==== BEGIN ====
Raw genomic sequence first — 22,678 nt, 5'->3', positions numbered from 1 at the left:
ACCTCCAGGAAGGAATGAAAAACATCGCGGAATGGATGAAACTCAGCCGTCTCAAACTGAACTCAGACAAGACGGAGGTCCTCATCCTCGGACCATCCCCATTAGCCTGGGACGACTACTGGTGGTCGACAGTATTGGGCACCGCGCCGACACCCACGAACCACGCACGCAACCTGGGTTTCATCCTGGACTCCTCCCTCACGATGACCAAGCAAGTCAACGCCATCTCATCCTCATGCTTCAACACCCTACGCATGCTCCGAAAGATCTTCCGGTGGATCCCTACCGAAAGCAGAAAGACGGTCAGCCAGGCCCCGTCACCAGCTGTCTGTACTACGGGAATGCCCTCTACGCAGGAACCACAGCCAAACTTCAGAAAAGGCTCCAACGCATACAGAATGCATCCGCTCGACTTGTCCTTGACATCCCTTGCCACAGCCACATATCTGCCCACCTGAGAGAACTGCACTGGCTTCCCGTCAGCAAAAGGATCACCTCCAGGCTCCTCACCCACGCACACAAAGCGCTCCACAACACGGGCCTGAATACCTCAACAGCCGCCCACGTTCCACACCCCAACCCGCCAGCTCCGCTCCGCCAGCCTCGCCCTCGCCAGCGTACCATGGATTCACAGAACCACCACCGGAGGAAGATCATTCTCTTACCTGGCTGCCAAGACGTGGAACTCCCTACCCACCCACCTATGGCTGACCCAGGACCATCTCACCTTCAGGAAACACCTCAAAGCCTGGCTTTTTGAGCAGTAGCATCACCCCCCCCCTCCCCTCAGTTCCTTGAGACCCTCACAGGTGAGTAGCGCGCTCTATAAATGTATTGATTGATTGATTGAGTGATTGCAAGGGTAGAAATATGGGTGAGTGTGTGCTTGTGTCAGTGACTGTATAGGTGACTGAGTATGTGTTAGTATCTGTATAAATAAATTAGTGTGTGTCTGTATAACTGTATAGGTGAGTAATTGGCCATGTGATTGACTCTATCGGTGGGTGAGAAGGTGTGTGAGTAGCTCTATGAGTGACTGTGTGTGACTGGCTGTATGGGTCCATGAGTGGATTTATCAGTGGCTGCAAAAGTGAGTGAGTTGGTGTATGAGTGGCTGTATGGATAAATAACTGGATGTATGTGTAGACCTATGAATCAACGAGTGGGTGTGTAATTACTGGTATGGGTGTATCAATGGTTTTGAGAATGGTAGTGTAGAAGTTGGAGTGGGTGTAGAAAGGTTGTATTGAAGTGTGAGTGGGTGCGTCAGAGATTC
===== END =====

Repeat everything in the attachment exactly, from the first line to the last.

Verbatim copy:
Raw genomic sequence first — 22,678 nt, 5'->3', positions numbered from 1 at the left:
ACCTCCAGGAAGGAATGAAAAACATCGCGGAATGGATGAAACTCAGCCGTCTCAAACTGAACTCAGACAAGACGGAGGTCCTCATCCTCGGACCATCCCCATTAGCCTGGGACGACTACTGGTGGTCGACAGTATTGGGCACCGCGCCGACACCCACGAACCACGCACGCAACCTGGGTTTCATCCTGGACTCCTCCCTCACGATGACCAAGCAAGTCAACGCCATCTCATCCTCATGCTTCAACACCCTACGCATGCTCCGAAAGATCTTCCGGTGGATCCCTACCGAAAGCAGAAAGACGGTCAGCCAGGCCCCGTCACCAGCTGTCTGTACTACGGGAATGCCCTCTACGCAGGAACCACAGCCAAACTTCAGAAAAGGCTCCAACGCATACAGAATGCATCCGCTCGACTTGTCCTTGACATCCCTTGCCACAGCCACATATCTGCCCACCTGAGAGAACTGCACTGGCTTCCCGTCAGCAAAAGGATCACCTCCAGGCTCCTCACCCACGCACACAAAGCGCTCCACAACACGGGCCTGAATACCTCAACAGCCGCCCACGTTCCACACCCCAACCCGCCAGCTCCGCTCCGCCAGCCTCGCCCTCGCCAGCGTACCATGGATTCACAGAACCACCACCGGAGGAAGATCATTCTCTTACCTGGCTGCCAAGACGTGGAACTCCCTACCCACCCACCTATGGCTGACCCAGGACCATCTCACCTTCAGGAAACACCTCAAAGCCTGGCTTTTTGAGCAGTAGCATCACCCCCCCCCTCCCCTCAGTTCCTTGAGACCCTCACAGGTGAGTAGCGCGCTCTATAAATGTATTGATTGATTGATTGAGTGATTGCAAGGGTAGAAATATGGGTGAGTGTGTGCTTGTGTCAGTGACTGTATAGGTGACTGAGTATGTGTTAGTATCTGTATAAATAAATTAGTGTGTGTCTGTATAACTGTATAGGTGAGTAATTGGCCATGTGATTGACTCTATCGGTGGGTGAGAAGGTGTGTGAGTAGCTCTATGAGTGACTGTGTGTGACTGGCTGTATGGGTCCATGAGTGGATTTATCAGTGGCTGCAAAAGTGAGTGAGTTGGTGTATGAGTGGCTGTATGGATAAATAACTGGATGTATGTGTAGACCTATGAATCAACGAGTGGGTGTGTAATTACTGGTATGGGTGTATCAATGGTTTTGAGAATGGTAGTGTAGAAGTTGGAGTGGGTGTAGAAAGGTTGTATTGAAGTGTGAGTGGGTGCGTCAGAGATTC